Performing magic tricks becomes quite a different occupation when your life is on the line. No, we are not referring to so-called “death-defying acts.” Many of those have carefully-implemented failsafes, and despite the skill needed to perform them, no one will threaten to shoot you if they catch you palming a hairpin. Likewise, no one will drag a mentalist in Miami into the street if they found out that they were merely skilled at making lucky guesses. Instead, truly dangerous magic is the type that has to look like it is no magic at all.
This type of flawless performance was born in the gambling halls and casinos at the turn of the 20th century. At the time, many migrant laborers realized that their calloused hands could make them more money playing cards instead of tilling soil. Some realized that they could make even more money if they rigged the odds by cheating. Their only rule: don’t get caught.
The Quest for the Perfect Crooked Deal
A brilliant book titled The Magician and the Cardsharp chronicles magician Dai Vernon’s quest for the “holy grail” of card tricks. In an era where Victorian-style showmanship carried over to Vaudeville magician acts that emphasized spectacle and glitz, Vernon sought a more subtle form a magic that was almost undetectable by the human eye — even at close distances.
In order to learn this type of magic, Vernon had to solicit a different sort of crowd than the typical tuxedo-wearing, hand-flourishing show business types common in his profession during his day. Instead, he went to the jails. There, he could find people who made their living by playing cards, throwing dice and often cheating to win. These types could not afford to be flashy with their “magic tricks” when they hid aces to ensure that they were dealt a winning hand every time. If they were caught cheating, they could easily be killed on the spot by an angry fellow gambler.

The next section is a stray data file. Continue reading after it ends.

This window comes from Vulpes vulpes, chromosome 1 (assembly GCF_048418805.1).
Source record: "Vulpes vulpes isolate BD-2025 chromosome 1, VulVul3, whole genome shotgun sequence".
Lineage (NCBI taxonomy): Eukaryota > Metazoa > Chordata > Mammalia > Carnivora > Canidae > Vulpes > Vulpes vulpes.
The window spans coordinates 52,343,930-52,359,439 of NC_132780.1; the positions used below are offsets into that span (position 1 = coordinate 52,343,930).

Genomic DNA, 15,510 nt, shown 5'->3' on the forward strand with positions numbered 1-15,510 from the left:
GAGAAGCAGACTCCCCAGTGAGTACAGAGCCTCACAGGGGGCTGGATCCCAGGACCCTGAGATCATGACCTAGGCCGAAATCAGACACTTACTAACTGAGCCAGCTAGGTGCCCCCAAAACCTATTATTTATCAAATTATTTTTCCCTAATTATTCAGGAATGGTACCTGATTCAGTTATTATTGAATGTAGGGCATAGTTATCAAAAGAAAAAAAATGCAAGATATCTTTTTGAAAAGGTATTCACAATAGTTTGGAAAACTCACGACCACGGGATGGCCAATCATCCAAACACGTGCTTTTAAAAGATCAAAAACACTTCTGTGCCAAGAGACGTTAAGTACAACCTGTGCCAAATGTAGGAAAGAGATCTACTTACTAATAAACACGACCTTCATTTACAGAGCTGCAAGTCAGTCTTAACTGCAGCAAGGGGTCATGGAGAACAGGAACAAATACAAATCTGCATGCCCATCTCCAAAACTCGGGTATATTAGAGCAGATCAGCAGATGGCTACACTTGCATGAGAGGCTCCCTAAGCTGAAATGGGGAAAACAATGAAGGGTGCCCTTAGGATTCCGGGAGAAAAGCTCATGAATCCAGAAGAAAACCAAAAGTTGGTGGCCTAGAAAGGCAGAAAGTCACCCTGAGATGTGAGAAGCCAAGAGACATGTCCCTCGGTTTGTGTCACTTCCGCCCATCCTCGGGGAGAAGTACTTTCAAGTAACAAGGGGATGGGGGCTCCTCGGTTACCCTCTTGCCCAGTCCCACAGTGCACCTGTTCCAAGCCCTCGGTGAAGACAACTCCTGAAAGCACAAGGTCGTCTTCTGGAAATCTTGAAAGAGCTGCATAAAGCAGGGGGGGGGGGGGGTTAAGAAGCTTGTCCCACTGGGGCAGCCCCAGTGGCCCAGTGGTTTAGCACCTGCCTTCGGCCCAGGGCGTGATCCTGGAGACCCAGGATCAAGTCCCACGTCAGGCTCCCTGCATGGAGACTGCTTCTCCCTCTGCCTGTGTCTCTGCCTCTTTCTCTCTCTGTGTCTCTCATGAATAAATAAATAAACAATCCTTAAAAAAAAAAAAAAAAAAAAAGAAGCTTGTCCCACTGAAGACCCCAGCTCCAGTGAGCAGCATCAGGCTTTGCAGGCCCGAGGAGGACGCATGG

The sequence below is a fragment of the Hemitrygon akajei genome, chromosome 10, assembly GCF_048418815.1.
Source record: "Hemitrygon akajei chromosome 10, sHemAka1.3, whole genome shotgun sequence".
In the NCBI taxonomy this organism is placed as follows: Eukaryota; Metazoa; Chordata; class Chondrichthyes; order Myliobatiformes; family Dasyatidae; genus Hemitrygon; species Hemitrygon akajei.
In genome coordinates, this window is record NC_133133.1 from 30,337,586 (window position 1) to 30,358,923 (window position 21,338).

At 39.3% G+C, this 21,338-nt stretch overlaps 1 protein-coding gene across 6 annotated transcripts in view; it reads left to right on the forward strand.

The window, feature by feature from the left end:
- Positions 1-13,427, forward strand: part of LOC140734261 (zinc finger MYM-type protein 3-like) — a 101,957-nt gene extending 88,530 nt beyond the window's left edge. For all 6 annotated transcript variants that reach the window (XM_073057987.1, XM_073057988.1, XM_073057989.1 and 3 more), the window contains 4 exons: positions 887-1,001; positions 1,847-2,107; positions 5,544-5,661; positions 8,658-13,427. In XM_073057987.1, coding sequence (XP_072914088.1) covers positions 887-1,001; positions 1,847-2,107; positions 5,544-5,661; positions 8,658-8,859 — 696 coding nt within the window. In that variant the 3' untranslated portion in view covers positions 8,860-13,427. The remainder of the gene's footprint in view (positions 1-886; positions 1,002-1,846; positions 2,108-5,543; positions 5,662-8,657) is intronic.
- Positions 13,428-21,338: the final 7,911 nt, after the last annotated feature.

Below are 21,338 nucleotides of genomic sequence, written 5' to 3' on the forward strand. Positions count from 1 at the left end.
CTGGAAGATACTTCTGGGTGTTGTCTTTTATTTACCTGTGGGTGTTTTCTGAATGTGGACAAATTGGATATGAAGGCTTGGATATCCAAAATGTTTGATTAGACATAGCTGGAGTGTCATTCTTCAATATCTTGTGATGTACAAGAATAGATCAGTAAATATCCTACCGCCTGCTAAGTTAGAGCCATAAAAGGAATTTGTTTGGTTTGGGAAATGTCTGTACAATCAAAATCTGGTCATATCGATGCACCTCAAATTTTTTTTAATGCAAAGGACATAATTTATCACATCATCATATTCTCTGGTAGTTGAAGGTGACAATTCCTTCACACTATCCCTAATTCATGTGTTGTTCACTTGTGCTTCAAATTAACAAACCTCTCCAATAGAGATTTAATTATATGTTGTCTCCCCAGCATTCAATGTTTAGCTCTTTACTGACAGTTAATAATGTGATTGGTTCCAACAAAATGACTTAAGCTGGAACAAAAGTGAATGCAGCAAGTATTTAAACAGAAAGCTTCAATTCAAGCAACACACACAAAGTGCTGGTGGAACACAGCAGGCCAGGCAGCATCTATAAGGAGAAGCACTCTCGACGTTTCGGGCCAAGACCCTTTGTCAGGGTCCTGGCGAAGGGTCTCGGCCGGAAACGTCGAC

It was while visiting a Wichita jail that Vernon asked a young gambler, “You’ve played cards all your life, have you ever seen anything you don’t understand?” To this, the gambler replied, “In Kansas City. I see a fella. He deals cards from the center of the pack….” This utterance ignited Vernon’s hunt for the man who could supposedly execute this crooked deal “perfectly.”
The House Always Wins… Any Way It Can
The man Vernon was looking for was named Allen Kennedy. An unassuming and quiet fellow, Kennedy performed his tricks with an authenticity reserved for those who risked their own skin if they got caught.
His claim to fame was a deal that looked legitimate from all angles and even close-up. However, instead of pulling from the top of the deck, he dealt from cards he had hidden in the middle of the deck. This strategy could be used to give his opponents bad hands and him a clear winner.
What interested Vernon was the “honest” way this man cheated. Kennedy’s fingers moved so deftly that no one could detect the ruse. Learning the trick would probably earn Vernon far less money than it did for Kennedy, but Vernon’s desire to perform magic with nonchalant perfection was an ideal match for Kennedy’s unannounced grace.
Trying to perform tricks like this is the next level of skill for magicians, indicated by Vernon’s ability to fool even the Great Houdini with his card tricks. A gifted mentalist in Miami may not have quite this level of pressure given that his audience knows what to expect, but just be glad that someone like Mio is using his powers to entertain and not guess your poker hand or your bank account number. You can watch videos of Mio in action to see how uncanny a mentalist in Miami can truly be.